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This is different from how scientists have attempted quake prediction in the past—they typically used processed seismic data, called “earthquake catalogues,” to look for predictive clues. These data sets contain only earthquake magnitudes, locations and times, and leave out the rest of the information. By using raw data instead, Johnson’s machine algorithm may be able to pick up on important predictive markers.
For example, if an artificial quake was going to hit in 20 seconds, the researchers could analyze the signal to accurately predict the event to within a second. “Not only could the algorithm tell us when an event might take place within very fine time bounds—it actually told us about physics of the system that we were not paying attention to,” Johnson explains. “In retrospect it was obvious, but we had managed to overlook it for years because we were focused on the processed data.” In their lab experiments the team looked at the acoustic signals and predicted quake events retroactively. But Johnson says the forecasting should work in real time as well.
Of course natural temblors are far more complex than lab-generated ones, so what works in the lab may not hold true in the real world. For instance, seismologists have not yet observed in natural seismic systems the creaking and grinding noises the algorithm detected throughout the lab simulations (although Johnson thinks the sounds may exist, and his team is looking into this). Unsurprisingly, many seismologists are skeptical that machine learning will provide a breakthrough—perhaps in part because they have been burned by so many failed past attempts.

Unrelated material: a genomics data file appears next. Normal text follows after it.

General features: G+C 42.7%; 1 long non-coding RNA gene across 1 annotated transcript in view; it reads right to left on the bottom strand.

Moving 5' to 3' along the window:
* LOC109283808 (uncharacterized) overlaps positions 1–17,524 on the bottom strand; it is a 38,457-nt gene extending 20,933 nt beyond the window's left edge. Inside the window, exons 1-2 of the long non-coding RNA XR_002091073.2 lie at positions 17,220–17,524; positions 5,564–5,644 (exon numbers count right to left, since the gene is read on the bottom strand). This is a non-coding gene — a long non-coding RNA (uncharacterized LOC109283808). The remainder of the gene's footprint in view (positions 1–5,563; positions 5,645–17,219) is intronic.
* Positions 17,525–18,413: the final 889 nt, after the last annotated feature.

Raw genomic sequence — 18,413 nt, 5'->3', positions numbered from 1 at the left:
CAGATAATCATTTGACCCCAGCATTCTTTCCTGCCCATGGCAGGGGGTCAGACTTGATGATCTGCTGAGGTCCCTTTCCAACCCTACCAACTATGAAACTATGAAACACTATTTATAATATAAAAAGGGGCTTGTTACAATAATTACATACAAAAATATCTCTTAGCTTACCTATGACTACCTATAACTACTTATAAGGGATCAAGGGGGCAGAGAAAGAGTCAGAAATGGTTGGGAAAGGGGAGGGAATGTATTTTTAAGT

So, when I heard a dam was near failing, I knew it was no joke, and it could fail. It hasn't. But they knew there was danger and have ignored it.
18 businesses still excluded from their workplaces in the Tory St-Courtenay Place inner-city cordon
About 200 residents still forced out of their homes in the same area
80 buildings highlighted for further investigations, of which 18 have been granted extensions
2 cinemas closed
More than 13,600 quakes have been recorded since the Kaikoura quake*
4 quakes have measured magnitude 6.0 or greater since November 14*
GeoNet says there is now at 18 per cent chance of at least one quake measuring magnitude 6.0 occurring within the next month
*Figures correct as of Monday morning. Source: GeoNet.
originally posted by: AlexanderM
a reply to: muzzy
They are reporting quakes off Vancouver Island and Seattle on the news this morning, both in the 4+ range.